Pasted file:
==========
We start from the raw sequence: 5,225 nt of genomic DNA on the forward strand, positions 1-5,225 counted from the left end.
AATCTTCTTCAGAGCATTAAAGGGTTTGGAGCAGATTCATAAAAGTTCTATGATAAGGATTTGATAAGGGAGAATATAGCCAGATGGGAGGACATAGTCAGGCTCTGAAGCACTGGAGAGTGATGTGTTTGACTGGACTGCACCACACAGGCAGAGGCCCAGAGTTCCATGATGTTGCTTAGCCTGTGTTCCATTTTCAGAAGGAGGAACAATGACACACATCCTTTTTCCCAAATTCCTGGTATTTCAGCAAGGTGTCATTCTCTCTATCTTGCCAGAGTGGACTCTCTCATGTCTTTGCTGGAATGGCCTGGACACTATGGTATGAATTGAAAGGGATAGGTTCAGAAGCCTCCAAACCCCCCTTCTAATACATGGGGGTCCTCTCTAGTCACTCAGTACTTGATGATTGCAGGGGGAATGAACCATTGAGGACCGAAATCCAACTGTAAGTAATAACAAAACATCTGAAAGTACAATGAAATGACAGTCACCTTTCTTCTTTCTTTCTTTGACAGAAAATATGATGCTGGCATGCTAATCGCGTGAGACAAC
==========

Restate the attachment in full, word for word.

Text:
We start from the raw sequence: 5,225 nt of genomic DNA on the forward strand, positions 1-5,225 counted from the left end.
AATCTTCTTCAGAGCATTAAAGGGTTTGGAGCAGATTCATAAAAGTTCTATGATAAGGATTTGATAAGGGAGAATATAGCCAGATGGGAGGACATAGTCAGGCTCTGAAGCACTGGAGAGTGATGTGTTTGACTGGACTGCACCACACAGGCAGAGGCCCAGAGTTCCATGATGTTGCTTAGCCTGTGTTCCATTTTCAGAAGGAGGAACAATGACACACATCCTTTTTCCCAAATTCCTGGTATTTCAGCAAGGTGTCATTCTCTCTATCTTGCCAGAGTGGACTCTCTCATGTCTTTGCTGGAATGGCCTGGACACTATGGTATGAATTGAAAGGGATAGGTTCAGAAGCCTCCAAACCCCCCTTCTAATACATGGGGGTCCTCTCTAGTCACTCAGTACTTGATGATTGCAGGGGGAATGAACCATTGAGGACCGAAATCCAACTGTAAGTAATAACAAAACATCTGAAAGTACAATGAAATGACAGTCACCTTTCTTCTTTCTTTCTTTGACAGAAAATATGATGCTGGCATGCTAATCGCGTGAGACAAC